Best practices: 9 tips for case design
Best practices: 9 tips for case design
We’ve prepared a checklist with tips to help you put together the perfect case.
1. Cover. Love at first sight
A person decides whether he will scroll the page further or close it, almost instantly. Seriously, it takes 5-7 seconds on average. Therefore, the cover should cling immediately and tightly. A juicy and bright picture that speaks for itself is what you need.
What will be ok?
- A solid-colored background, bright or contrasting with the background, preferably not white.
- A short, readable headline plus a short description if desired.
- The main screen in the mockup of a smartphone or monitor.
You can evaluate the result from 2-3 meters. If it looks like a movie poster and is catchy, it means a good cover, leave it.
2. Structure: not just pictures plus text
In fact, you have to fight for the reader’s attention every moment. And a vinaigrette of random pictures and pieces of text right after the cool catchy cover won’t help with this. If you want to keep people in good shape, think about the structure. Otherwise, they will get bored and leave.
How to do it? Think about what you want to tell, and jot down the key points in a notebook: first, a prototype will grow out of it, which will then be supplemented with graphic details.
Any story can be put into a case with approximately the following internal structure:
- The purpose of the project (after the cover) – short, 3 paragraphs;
- Home page;
- Designing or finding solutions;
- Key sections;
- Macro plans and details;
- Results in numbers and facts;
- Some kind of vnutryaki;
3. The golden mean. Longer is not better
The line between when the user is still interested and already bored is very easy to cross without noticing. You can talk about your work for a long time and with love. Therefore, it is not always possible to take it like this and stop in time – it seems that everyone is as interested as you are.
The question is: how much? Answer: based on personal experience – 15-20 thousand pixels.
4. Striped case: macro plans and details
It will not be superfluous to repeat the story with the cover inside the case. In other words, to grab attention, shake the reader, prevent him from getting lost in the endless previews of layouts. Close-ups help a lot with this: widgets, charts, icons – anchors and add wow.
To make the case contrast, select several zones in it with isometry, infographics, animation – all the beauty from your project.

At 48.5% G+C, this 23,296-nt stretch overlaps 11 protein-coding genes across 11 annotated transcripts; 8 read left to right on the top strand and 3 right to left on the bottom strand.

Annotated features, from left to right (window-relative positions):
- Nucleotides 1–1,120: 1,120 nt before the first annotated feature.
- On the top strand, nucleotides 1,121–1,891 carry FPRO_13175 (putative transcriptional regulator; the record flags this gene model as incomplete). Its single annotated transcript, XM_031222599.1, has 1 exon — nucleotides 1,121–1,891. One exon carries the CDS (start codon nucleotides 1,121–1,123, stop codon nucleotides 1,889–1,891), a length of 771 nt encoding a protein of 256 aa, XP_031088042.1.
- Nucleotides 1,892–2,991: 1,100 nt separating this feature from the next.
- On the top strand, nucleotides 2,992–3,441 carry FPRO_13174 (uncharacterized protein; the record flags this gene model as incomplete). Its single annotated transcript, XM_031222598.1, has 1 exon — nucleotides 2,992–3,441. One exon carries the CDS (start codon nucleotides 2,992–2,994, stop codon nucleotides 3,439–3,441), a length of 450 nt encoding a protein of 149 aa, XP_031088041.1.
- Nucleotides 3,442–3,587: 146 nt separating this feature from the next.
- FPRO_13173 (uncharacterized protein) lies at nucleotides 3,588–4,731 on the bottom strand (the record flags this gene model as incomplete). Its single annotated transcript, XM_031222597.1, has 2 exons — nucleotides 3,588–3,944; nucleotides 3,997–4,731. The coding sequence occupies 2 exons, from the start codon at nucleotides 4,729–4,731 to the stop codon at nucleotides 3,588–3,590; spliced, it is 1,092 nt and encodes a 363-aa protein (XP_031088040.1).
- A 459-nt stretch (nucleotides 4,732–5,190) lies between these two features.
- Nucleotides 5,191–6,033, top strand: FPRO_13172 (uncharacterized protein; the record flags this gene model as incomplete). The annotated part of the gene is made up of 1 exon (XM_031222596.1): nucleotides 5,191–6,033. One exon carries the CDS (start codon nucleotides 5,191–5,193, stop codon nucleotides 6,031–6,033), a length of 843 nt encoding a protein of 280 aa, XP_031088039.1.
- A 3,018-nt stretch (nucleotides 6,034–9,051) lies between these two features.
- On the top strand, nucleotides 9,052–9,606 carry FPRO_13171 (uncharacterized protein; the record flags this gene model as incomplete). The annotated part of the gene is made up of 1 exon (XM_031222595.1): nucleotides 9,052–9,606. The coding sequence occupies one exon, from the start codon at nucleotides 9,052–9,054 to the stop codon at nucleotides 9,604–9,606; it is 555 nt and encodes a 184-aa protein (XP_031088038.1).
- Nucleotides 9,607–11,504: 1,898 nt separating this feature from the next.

5. Less text, more typography
A lot of text in a case will kill the user’s interest, even if you overwhelm him with macro plans in between. Any sheet of letters can be represented in the form of graphs, short facts and videos – so why not do that?
If the text seems to be scarce, make up for it with bold typography. Cool fonts and their combinations will add color to any case – it helps a lot from time to time, because no one is interested in looking at monochromatic interfaces.
What should be the text in the case:
- “Tasty” and to the point;
- with short headings and revealing subscripts;
- in 1-3 paragraphs maximum;
- in the form of small tips and notes.
6. Elements that were not there. Just for beauty
Fake elements or functionality that are not in a real product have a right to exist in the case. If there is a chance to make the visual impact cooler, even if only here, then you need to do it.
Take on board isometric views and unusual mockups – you won’t go wrong.
7. How it was. Inside view
How you moved from problem to product shows how you work and how efficiently you are. It will be interesting for both colleagues and customers: what tasks did you set for yourself, what solutions you came up with – show it through prototypes and analytics.
What will come in handy at this stage:
- intermediate solutions.
88. More life: add animation
Strange, but despite the popularity of animation in general and the gif format in particular, few people use them. And in vain: small animated elements and whole loop sequences really bring cases to life and turn them into real promo sites.
However, you should not get carried away with animation either – gif, for example, weigh a lot and consume processor resources.
9. What was left for last
It remains to be beautiful, interesting and desirable to summarize with numbers and present a guideline with the main UI elements. This will show how thoroughly you are approaching the work, and will leave the reader with a sense of logical completeness.
Want to wow your visitors with a checklist? Add a little showreel at the end. Usually, after all, either a case or a video – for both, no one has enough patience at once. Another plus sign in your piggy bank.